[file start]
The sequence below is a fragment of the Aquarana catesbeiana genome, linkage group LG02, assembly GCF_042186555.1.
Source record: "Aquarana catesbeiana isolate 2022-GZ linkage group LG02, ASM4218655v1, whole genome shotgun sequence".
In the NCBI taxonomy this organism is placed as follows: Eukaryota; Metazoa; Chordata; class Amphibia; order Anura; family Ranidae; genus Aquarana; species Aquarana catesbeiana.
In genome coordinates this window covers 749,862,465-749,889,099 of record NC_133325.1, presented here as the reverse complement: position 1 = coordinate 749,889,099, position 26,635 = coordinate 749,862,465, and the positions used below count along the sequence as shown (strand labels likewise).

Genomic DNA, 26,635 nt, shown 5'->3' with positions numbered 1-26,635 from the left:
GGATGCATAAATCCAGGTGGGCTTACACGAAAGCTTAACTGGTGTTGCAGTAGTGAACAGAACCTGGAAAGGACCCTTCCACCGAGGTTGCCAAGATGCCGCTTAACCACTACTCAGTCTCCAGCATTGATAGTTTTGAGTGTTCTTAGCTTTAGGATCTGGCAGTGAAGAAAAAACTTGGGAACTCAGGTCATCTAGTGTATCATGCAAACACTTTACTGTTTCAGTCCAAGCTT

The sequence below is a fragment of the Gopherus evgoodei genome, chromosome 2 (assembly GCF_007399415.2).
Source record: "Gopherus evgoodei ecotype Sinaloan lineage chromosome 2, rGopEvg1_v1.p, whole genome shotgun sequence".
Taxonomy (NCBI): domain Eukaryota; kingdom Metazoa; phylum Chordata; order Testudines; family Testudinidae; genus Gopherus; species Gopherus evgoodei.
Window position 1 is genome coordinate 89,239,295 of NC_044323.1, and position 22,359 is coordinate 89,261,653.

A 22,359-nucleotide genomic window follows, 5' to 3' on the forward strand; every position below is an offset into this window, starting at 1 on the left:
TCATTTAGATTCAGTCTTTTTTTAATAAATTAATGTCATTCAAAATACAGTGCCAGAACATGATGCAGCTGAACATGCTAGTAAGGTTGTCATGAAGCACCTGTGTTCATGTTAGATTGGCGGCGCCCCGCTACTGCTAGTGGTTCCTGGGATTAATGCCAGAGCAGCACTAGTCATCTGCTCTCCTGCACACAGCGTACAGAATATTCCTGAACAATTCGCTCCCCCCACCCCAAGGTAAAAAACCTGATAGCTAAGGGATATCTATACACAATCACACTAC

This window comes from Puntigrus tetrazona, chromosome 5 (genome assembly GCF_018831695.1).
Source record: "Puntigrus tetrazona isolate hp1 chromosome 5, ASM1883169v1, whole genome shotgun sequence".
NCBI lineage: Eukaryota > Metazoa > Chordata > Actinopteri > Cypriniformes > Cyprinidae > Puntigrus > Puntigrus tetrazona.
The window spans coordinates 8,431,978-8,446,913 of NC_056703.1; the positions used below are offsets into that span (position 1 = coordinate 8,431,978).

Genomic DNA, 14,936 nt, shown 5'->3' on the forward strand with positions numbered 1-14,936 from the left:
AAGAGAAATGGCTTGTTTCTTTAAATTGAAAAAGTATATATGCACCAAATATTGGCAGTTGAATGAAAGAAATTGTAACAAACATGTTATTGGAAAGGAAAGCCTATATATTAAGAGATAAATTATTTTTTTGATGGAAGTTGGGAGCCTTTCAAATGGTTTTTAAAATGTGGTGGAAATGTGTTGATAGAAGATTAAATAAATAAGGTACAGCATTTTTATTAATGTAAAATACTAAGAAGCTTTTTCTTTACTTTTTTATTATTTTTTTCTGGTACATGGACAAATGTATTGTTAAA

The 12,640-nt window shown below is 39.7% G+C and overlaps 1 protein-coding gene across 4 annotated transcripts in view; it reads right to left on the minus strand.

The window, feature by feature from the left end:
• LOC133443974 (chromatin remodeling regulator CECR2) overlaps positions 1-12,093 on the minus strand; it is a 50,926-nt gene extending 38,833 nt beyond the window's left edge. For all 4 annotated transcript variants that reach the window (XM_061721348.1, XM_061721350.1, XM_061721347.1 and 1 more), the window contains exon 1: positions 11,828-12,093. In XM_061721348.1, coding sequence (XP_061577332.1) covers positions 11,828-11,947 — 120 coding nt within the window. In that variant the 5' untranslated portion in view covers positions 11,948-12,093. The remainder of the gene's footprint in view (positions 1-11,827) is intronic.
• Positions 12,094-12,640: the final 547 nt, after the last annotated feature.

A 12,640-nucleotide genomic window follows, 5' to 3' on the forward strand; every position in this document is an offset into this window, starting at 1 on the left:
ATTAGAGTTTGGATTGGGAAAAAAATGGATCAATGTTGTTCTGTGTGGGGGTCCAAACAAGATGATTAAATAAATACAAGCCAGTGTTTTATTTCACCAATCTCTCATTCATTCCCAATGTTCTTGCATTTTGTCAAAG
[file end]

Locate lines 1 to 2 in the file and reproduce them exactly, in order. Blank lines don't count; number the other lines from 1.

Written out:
The sequence below is a fragment of the Aquarana catesbeiana genome, linkage group LG02, assembly GCF_042186555.1.
Source record: "Aquarana catesbeiana isolate 2022-GZ linkage group LG02, ASM4218655v1, whole genome shotgun sequence".